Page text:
(Reuters) - After suffering a devastating ankle fracture just five minutes into his debut as a Boston Celtic on Tuesday, forward Gordon Hayward received encouragement from NBA players who overcame gruesome injuries of their own before returning to the league.
Hayward, who signed a blockbuster four-year, $128 million contract with the Celtics during the offseason, snapped the left ankle during the team’s season opener in Cleveland after landing awkwardly while trying to catch a pass at the rim.
“It brought me back to Vegas and when it happened to me,” Oklahoma City forward Paul George, who suffered a compound leg fracture in 2014 while playing in a scrimmage for Team USA in Las Vegas, told reporters on Wednesday.
“Immediately I felt devastated and nauseous. It took me back to that place.”
George, who returned to lead the Indiana Pacers to the playoffs during the 2016 and 2017 seasons, said he spoke to Hayward by phone on Tuesday night.
“I tried to give him words of encouragement and tried to be there for him,” he said.
George said the injury forced him to take a new approach to the game after it robbed him of some of his explosiveness and bounce.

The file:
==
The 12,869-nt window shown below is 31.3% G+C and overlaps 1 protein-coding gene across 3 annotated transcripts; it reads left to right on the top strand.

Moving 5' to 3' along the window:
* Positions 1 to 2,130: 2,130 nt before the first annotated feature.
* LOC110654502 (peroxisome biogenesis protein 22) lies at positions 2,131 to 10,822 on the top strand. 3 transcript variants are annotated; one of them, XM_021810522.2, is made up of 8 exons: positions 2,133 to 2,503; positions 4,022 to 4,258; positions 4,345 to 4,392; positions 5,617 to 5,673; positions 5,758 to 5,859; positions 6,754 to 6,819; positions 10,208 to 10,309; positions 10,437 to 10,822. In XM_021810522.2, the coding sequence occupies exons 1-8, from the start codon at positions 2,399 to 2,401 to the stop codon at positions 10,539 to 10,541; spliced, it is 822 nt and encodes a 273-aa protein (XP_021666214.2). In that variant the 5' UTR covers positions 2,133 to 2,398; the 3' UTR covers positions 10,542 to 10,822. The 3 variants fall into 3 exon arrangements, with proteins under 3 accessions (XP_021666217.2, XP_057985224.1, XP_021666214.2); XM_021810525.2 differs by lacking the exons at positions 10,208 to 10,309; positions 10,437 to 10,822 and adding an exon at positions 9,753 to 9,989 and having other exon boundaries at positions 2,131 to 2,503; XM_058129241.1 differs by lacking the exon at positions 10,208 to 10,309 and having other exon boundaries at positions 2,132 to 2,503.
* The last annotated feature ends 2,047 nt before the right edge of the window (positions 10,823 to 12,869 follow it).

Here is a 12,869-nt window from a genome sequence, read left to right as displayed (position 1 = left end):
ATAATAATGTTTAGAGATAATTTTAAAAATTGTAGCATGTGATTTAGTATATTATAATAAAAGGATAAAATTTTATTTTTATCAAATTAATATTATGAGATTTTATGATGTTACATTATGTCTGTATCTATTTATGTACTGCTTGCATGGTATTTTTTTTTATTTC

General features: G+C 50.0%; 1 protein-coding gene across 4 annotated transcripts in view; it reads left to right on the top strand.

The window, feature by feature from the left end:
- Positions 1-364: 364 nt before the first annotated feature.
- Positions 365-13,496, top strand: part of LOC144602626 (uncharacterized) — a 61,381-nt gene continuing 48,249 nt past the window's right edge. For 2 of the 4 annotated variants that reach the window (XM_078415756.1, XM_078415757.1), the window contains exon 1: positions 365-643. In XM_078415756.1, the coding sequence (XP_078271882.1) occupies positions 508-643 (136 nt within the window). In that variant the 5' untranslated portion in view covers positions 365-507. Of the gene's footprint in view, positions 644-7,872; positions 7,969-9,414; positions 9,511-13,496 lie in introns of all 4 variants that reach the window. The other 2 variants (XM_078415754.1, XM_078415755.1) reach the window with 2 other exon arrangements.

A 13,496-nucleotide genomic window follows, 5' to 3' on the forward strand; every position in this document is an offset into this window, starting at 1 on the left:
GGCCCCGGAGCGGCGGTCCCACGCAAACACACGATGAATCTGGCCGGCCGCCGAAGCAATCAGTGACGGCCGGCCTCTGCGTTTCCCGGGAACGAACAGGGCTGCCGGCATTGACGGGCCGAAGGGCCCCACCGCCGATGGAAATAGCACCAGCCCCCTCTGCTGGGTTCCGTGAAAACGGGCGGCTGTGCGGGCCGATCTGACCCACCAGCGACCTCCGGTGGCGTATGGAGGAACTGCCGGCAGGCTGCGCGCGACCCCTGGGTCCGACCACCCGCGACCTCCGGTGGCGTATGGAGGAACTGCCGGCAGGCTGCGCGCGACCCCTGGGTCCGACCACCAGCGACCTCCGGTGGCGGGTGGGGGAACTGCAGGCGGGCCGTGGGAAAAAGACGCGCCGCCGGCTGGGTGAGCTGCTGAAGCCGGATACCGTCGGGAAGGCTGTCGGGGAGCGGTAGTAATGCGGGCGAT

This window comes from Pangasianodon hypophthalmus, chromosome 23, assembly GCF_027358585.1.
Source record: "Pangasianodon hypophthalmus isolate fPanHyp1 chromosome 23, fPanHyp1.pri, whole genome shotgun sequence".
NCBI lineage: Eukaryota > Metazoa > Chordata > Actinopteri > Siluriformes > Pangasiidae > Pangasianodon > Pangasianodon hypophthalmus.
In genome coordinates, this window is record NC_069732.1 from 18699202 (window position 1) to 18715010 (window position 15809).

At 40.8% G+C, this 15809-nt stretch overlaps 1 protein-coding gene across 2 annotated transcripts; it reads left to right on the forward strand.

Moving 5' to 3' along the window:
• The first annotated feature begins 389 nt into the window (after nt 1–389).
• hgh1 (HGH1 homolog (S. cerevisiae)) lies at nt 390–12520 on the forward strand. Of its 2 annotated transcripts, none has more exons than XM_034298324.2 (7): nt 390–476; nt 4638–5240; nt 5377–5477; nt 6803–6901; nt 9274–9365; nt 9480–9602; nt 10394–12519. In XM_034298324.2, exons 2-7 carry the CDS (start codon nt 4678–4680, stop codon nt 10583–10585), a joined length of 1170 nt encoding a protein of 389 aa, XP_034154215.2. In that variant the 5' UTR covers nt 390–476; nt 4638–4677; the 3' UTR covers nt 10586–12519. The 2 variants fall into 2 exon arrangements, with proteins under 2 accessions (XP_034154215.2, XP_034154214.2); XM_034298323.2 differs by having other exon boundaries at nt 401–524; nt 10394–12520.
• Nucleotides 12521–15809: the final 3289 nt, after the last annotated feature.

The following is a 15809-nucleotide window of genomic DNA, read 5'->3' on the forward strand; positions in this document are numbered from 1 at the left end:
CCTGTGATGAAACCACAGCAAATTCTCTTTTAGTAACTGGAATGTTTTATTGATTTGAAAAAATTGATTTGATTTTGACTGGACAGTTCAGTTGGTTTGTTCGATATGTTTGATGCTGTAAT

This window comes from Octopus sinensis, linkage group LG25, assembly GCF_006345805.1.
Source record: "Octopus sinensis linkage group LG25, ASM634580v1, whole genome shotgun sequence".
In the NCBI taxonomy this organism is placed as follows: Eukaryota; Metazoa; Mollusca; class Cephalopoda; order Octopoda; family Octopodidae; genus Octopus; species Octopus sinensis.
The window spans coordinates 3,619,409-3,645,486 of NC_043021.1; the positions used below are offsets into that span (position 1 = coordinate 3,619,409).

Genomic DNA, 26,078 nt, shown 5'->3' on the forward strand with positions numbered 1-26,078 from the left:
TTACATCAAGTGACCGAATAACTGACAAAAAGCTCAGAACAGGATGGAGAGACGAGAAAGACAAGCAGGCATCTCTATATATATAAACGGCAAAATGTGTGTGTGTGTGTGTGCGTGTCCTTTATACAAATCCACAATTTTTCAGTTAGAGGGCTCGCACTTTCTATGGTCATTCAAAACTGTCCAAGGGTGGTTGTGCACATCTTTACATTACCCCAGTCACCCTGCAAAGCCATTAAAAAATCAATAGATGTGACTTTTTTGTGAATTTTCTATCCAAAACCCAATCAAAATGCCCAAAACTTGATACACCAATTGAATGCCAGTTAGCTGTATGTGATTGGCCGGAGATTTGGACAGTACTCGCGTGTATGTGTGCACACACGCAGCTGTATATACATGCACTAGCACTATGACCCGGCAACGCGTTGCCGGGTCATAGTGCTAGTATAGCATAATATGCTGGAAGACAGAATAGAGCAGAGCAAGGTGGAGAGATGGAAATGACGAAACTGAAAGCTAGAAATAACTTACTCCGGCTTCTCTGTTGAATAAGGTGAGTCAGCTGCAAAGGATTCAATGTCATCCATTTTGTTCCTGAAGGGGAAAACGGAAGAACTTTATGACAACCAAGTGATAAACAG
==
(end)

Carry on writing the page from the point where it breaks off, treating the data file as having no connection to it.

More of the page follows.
“I have a bump on my leg for the rest of my life now so I’ll always think about it. It’s always there,” he said.
“It’s something I’ve got to live with now.”
Hayward also received support from Golden State Warriors guard Shaun Livingston, who as a member of the Los Angeles Clippers in 2007 broke his leg and dislocated his left knee cap in what is regarded as one of the most horrific injuries in NBA history.
Doctors even considered amputating the leg of the then 21-year-old but ultimately decided against it.
“Only God has ALL the answers,” Livingston wrote in a Twitter message to Hayward that included three prayer emojis.
Livingston, who had to relearn to walk as part of his recovery, ultimately returned to the league and has since won two championships as a key reserve for the Warriors.
Five-time NBA champion Kobe Bryant, who tore his Achilles tendon in 2013 only to return to the hardcourt before retiring in 2016, also gave Hayward a pep talk on Wednesday in the form of an Instagram post.
“It’s a long journey but if you focus on the mini milestones along the way you will find beauty in the struggle of doing simple things that prior to this injury were taken for granted,” Bryant said.
“You will be so appreciative of being able to stand, walk, run that you will train harder than you ever have. You see the belief within you grow with each mini milestone and you will come back a better player for it.”
“Best of luck to you on this journey my brother,” he said.
Reporting by Rory Carroll; editing by Peter Graff